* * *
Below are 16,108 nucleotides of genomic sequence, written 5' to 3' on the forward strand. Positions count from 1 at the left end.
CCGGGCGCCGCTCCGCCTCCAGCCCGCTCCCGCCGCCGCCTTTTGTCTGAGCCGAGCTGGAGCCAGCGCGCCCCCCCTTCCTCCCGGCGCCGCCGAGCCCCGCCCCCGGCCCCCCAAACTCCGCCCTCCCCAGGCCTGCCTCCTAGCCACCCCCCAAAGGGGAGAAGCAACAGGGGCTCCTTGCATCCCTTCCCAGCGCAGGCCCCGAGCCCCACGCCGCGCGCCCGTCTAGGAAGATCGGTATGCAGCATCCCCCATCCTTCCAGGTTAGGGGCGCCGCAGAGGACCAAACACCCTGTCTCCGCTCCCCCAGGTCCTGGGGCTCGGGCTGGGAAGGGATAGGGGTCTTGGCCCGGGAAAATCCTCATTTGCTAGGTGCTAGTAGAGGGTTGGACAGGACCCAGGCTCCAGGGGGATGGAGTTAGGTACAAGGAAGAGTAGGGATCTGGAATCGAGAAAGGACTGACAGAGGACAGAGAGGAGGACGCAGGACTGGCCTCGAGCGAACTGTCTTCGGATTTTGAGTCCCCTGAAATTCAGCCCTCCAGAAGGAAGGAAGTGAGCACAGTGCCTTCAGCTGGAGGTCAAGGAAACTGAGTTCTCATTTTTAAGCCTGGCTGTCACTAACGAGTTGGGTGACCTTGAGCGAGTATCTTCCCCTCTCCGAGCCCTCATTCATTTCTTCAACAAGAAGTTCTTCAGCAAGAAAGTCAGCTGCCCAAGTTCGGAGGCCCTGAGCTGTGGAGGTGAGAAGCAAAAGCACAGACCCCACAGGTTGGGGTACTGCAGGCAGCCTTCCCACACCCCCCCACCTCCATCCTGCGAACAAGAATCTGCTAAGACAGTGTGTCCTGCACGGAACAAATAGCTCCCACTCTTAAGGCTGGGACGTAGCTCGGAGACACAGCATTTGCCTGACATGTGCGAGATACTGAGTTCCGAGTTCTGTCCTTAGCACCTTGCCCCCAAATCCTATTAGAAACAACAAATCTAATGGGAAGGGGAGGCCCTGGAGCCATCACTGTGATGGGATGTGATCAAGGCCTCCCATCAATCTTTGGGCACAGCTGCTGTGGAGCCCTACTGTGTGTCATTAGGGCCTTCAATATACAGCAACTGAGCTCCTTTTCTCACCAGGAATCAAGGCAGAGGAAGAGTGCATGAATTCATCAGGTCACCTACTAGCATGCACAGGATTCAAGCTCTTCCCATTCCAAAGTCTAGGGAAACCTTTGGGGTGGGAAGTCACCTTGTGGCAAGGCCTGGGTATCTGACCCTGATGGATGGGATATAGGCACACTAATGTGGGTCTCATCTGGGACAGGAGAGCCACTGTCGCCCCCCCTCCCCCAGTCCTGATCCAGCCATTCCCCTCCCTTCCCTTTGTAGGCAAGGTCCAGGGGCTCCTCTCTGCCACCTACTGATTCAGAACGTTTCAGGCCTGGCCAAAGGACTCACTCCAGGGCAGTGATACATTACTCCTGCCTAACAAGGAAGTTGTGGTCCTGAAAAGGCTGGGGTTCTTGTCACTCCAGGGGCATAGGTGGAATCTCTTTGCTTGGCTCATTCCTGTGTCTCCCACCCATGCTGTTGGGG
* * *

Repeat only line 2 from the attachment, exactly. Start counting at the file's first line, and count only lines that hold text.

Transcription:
CCGGGCGCCGCTCCGCCTCCAGCCCGCTCCCGCCGCCGCCTTTTGTCTGAGCCGAGCTGGAGCCAGCGCGCCCCCCCTTCCTCCCGGCGCCGCCGAGCCCCGCCCCCGGCCCCCCAAACTCCGCCCTCCCCAGGCCTGCCTCCTAGCCACCCCCCAAAGGGGAGAAGCAACAGGGGCTCCTTGCATCCCTTCCCAGCGCAGGCCCCGAGCCCCACGCCGCGCGCCCGTCTAGGAAGATCGGTATGCAGCATCCCCCATCCTTCCAGGTTAGGGGCGCCGCAGAGGACCAAACACCCTGTCTCCGCTCCCCCAGGTCCTGGGGCTCGGGCTGGGAAGGGATAGGGGTCTTGGCCCGGGAAAATCCTCATTTGCTAGGTGCTAGTAGAGGGTTGGACAGGACCCAGGCTCCAGGGGGATGGAGTTAGGTACAAGGAAGAGTAGGGATCTGGAATCGAGAAAGGACTGACAGAGGACAGAGAGGAGGACGCAGGACTGGCCTCGAGCGAACTGTCTTCGGATTTTGAGTCCCCTGAAATTCAGCCCTCCAGAAGGAAGGAAGTGAGCACAGTGCCTTCAGCTGGAGGTCAAGGAAACTGAGTTCTCATTTTTAAGCCTGGCTGTCACTAACGAGTTGGGTGACCTTGAGCGAGTATCTTCCCCTCTCCGAGCCCTCATTCATTTCTTCAACAAGAAGTTCTTCAGCAAGAAAGTCAGCTGCCCAAGTTCGGAGGCCCTGAGCTGTGGAGGTGAGAAGCAAAAGCACAGACCCCACAGGTTGGGGTACTGCAGGCAGCCTTCCCACACCCCCCCACCTCCATCCTGCGAACAAGAATCTGCTAAGACAGTGTGTCCTGCACGGAACAAATAGCTCCCACTCTTAAGGCTGGGACGTAGCTCGGAGACACAGCATTTGCCTGACATGTGCGAGATACTGAGTTCCGAGTTCTGTCCTTAGCACCTTGCCCCCAAATCCTATTAGAAACAACAAATCTAATGGGAAGGGGAGGCCCTGGAGCCATCACTGTGATGGGATGTGATCAAGGCCTCCCATCAATCTTTGGGCACAGCTGCTGTGGAGCCCTACTGTGTGTCATTAGGGCCTTCAATATACAGCAACTGAGCTCCTTTTCTCACCAGGAATCAAGGCAGAGGAAGAGTGCATGAATTCATCAGGTCACCTACTAGCATGCACAGGATTCAAGCTCTTCCCATTCCAAAGTCTAGGGAAACCTTTGGGGTGGGAAGTCACCTTGTGGCAAGGCCTGGGTATCTGACCCTGATGGATGGGATATAGGCACACTAATGTGGGTCTCATCTGGGACAGGAGAGCCACTGTCGCCCCCCCTCCCCCAGTCCTGATCCAGCCATTCCCCTCCCTTCCCTTTGTAGGCAAGGTCCAGGGGCTCCTCTCTGCCACCTACTGATTCAGAACGTTTCAGGCCTGGCCAAAGGACTCACTCCAGGGCAGTGATACATTACTCCTGCCTAACAAGGAAGTTGTGGTCCTGAAAAGGCTGGGGTTCTTGTCACTCCAGGGGCATAGGTGGAATCTCTTTGCTTGGCTCATTCCTGTGTCTCCCACCCATGCTGTTGGGG